• According to a further aspect of one of the embodiments of the present invention, a phase angle is defined between the first piston connecting rod axis and the second piston connecting rod axis. A vertex of the phase angle is on the crankshaft axis and the phase angle is equal to 0 degree.
  • According to a further aspect of one or more of these embodiments, the counterweight angle is at least 90 degrees. The counterweight angle may be between 150 and 179 degrees. The counterweight angle may be between 165 and 175 degrees.
  • According to a further aspect of one or more of these embodiments, the crankshaft has a center of gravity that is offset from the crankshaft axis.
  • According to a further aspect of one or more of these embodiments, the crankshaft axis and piston connecting rod axis define a reference plane. The crankshaft center of gravity and the counterweight connecting rod axis are disposed on opposite sides of the reference plane. The counterweight may pivotally connect to the crankcase at an axis that is disposed on the same side of the reference plane as the crankshaft center of gravity when the piston is in a top dead center position.
  • According to a further aspect of one or more of these embodiments, a crankshaft center of gravity angle is formed between the piston connecting rod axis, the crankshaft axis, and the crankshaft center of gravity. The crankshaft axis defines a vertex of the crankshaft center of gravity angle. The crankshaft center of gravity angle is more than 0 degrees and less than 180 degrees. The crankshaft center of gravity angle may be at least 90 degrees. The crankshaft center of gravity angle may be between 1 and 179 degrees.
  • According to a further aspect of one or more of these embodiments, the counterweight pivotally connects to the counterweight connecting rod. The counterweight may also pivotally connect to the crankcase.
  • According to a further aspect of one or more of these embodiments, the internal combustion engine is a two cylinder, in-line, four-cycle internal combustion engine.
  • Additional and/or alternative advantages and salient features of the invention will become apparent from the following detailed description, which, taken in conjunction with the annexed drawings, disclose preferred embodiments of the invention.
  • BRIEF DESCRIPTION OF THE DRAWINGS
  • Referring now to the drawings which from a part of this original disclosure:
  • FIG. 1 is a partial front view of an engine according to an embodiment of the present invention;
  • FIG. 2 is a partial side view of the engine illustrated in FIG. 1; and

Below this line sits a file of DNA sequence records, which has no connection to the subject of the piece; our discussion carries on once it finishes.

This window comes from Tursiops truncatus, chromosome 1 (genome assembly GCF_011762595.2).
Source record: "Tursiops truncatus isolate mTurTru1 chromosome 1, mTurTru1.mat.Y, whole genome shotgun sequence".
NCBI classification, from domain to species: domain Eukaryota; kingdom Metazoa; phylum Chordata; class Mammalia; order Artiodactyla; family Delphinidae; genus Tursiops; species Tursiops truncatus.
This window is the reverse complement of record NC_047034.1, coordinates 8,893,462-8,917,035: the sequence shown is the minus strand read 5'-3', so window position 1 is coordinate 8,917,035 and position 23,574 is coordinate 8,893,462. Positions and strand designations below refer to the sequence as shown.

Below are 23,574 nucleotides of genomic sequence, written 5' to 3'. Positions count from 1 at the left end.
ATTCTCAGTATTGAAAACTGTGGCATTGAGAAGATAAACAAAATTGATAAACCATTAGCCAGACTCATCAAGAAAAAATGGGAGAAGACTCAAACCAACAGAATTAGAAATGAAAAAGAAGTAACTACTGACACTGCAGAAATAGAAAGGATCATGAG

• FIG. 3 is a partial front view of an engine according to another embodiment of the present invention.
  • DETAILED DESCRIPTION OF PREFERRED EMBODIMENTS
  • FIGS. 1 and 2 illustrate an internal combustion engine 10 according to an embodiment of the present invention. As shown in FIG. 1, the engine 10 is incorporated into a vehicle 1, which may be any type of suitable vehicle. A crankshaft 20 pivotally mounts to a crankcase 30 (see FIG. 2) for relative rotation about a crankshaft axis 40. Two pistons 50 slidingly engage two cylinders 60 for relative reciprocating movement along cylinder axes 70. The pistons 50 operatively connect to the crankshaft 20 via piston connecting rods 80. The piston connecting rods 80 pivotally connect to the pistons 50 at piston axes 90 and pivotally connect to the crankshaft 20 at piston connecting rod axes 100. The engine 10 also includes a variety of other conventional components, as would be understood by one of ordinary skill in the art. As shown in FIG. 1, the engine 10 may be designed to rotate the crankshaft 20 in either clockwise or counterclockwise directions.
  • The illustrated engine 10 is a two-cylinder engine in which both pistons 50 operate in phase. Accordingly, the axes 90 are co-axially aligned and the axes 100 are co-axially aligned. Other engines according to the present invention may incorporate greater or fewer cylinders (e.g., one cylinder or three or more cylinders) and may include cylinders that operate out of phase with each other without deviating from the scope of the present invention. The illustrated engine 10 is a four-cycle engine. However, two-cycle engines are also within the intended scope of the present invention. The illustrated engine 10 has in line cylinders 60 but may alternatively be a V-type engine.
  • As shown in FIG. 1, the engine 10 includes a counterweight 120 that connects to the crankshaft 20 through a counterweight connecting rod 130. The counterweight 120 includes an integrally formed lever arm 140 that pivotally connects to the crankcase 30 at a lever arm axis 150. The counterweight 120 and lever arm 140 may alternatively be separately formed and rigidly connected to each other. The counterweight 120 (including the lever arm 140) has a center of gravity 141.
  • As shown in FIG. 1, the cylinder axis 70 defines a vertical z axis. A horizontal y axis is normal to the z axis. The lever arm axis 150 is spaced from the crankshaft axis 140 by a vertical distance Zc and a horizontal distance Yc. When the pistons 50 are in their top dead center positions, the counterweight center of gravity 141 is spaced from the lever arm axis 150 by a vertical distance Zs and a horizontal distance Ys.
  • The counterweight 120 pivotally connects to the counterweight connecting rod 130 at a counterweight axis 160. The counterweight connecting rod 130 pivotally connects to the crankshaft 20 at a counterweight connecting rod axis 170. The counterweight connecting rod axis 170 is offset from the crankshaft axis 40 by a distance C. The counterweight connecting rod 130 has a length R, which extends between the counterweight connecting rod axis 170 and the counterweight axis 160.